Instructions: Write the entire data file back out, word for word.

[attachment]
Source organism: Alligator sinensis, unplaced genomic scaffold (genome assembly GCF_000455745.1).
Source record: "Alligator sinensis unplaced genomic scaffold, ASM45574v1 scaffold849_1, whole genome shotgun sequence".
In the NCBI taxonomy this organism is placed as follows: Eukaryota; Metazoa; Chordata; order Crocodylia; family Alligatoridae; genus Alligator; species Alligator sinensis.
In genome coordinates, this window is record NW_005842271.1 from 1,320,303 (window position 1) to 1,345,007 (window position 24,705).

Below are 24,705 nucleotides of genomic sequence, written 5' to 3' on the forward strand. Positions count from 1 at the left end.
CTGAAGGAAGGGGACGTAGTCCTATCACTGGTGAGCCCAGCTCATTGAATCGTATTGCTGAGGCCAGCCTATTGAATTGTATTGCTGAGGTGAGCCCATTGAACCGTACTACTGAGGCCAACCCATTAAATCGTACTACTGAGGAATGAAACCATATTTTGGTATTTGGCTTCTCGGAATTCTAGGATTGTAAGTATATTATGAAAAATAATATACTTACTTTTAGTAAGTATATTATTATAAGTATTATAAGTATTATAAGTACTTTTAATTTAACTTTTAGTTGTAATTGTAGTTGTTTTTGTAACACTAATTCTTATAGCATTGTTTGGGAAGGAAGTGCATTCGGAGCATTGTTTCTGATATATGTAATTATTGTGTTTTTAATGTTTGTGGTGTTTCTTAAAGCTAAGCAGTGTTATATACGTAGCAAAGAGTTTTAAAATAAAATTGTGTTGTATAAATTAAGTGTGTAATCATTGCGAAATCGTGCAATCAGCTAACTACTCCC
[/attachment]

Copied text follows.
Source organism: Alligator sinensis, unplaced genomic scaffold (genome assembly GCF_000455745.1).
Source record: "Alligator sinensis unplaced genomic scaffold, ASM45574v1 scaffold849_1, whole genome shotgun sequence".
In the NCBI taxonomy this organism is placed as follows: Eukaryota; Metazoa; Chordata; order Crocodylia; family Alligatoridae; genus Alligator; species Alligator sinensis.
In genome coordinates, this window is record NW_005842271.1 from 1,320,303 (window position 1) to 1,345,007 (window position 24,705).

Below are 24,705 nucleotides of genomic sequence, written 5' to 3' on the forward strand. Positions count from 1 at the left end.
CTGAAGGAAGGGGACGTAGTCCTATCACTGGTGAGCCCAGCTCATTGAATCGTATTGCTGAGGCCAGCCTATTGAATTGTATTGCTGAGGTGAGCCCATTGAACCGTACTACTGAGGCCAACCCATTAAATCGTACTACTGAGGAATGAAACCATATTTTGGTATTTGGCTTCTCGGAATTCTAGGATTGTAAGTATATTATGAAAAATAATATACTTACTTTTAGTAAGTATATTATTATAAGTATTATAAGTATTATAAGTACTTTTAATTTAACTTTTAGTTGTAATTGTAGTTGTTTTTGTAACACTAATTCTTATAGCATTGTTTGGGAAGGAAGTGCATTCGGAGCATTGTTTCTGATATATGTAATTATTGTGTTTTTAATGTTTGTGGTGTTTCTTAAAGCTAAGCAGTGTTATATACGTAGCAAAGAGTTTTAAAATAAAATTGTGTTGTATAAATTAAGTGTGTAATCATTGCGAAATCGTGCAATCAGCTAACTACTCCC